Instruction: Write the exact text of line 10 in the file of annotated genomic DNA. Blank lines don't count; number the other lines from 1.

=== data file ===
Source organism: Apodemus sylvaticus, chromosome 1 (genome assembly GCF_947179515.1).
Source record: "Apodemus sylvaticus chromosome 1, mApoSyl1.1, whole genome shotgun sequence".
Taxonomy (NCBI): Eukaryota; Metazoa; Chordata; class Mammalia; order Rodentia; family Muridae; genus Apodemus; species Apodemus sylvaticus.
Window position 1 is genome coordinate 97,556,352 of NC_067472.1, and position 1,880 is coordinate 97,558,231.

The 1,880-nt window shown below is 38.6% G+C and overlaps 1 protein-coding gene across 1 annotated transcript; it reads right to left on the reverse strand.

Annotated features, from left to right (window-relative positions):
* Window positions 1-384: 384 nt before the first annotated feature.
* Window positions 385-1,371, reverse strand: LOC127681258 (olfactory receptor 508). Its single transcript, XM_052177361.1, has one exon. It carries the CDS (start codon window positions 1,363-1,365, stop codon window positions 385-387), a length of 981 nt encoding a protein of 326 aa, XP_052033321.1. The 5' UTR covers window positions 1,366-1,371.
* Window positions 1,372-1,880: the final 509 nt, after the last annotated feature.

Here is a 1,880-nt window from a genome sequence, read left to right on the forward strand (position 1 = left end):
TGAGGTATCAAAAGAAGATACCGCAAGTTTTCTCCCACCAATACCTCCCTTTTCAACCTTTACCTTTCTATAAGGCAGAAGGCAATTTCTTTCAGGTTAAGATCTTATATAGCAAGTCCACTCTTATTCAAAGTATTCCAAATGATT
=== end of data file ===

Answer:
Here is a 1,880-nt window from a genome sequence, read left to right on the forward strand (position 1 = left end):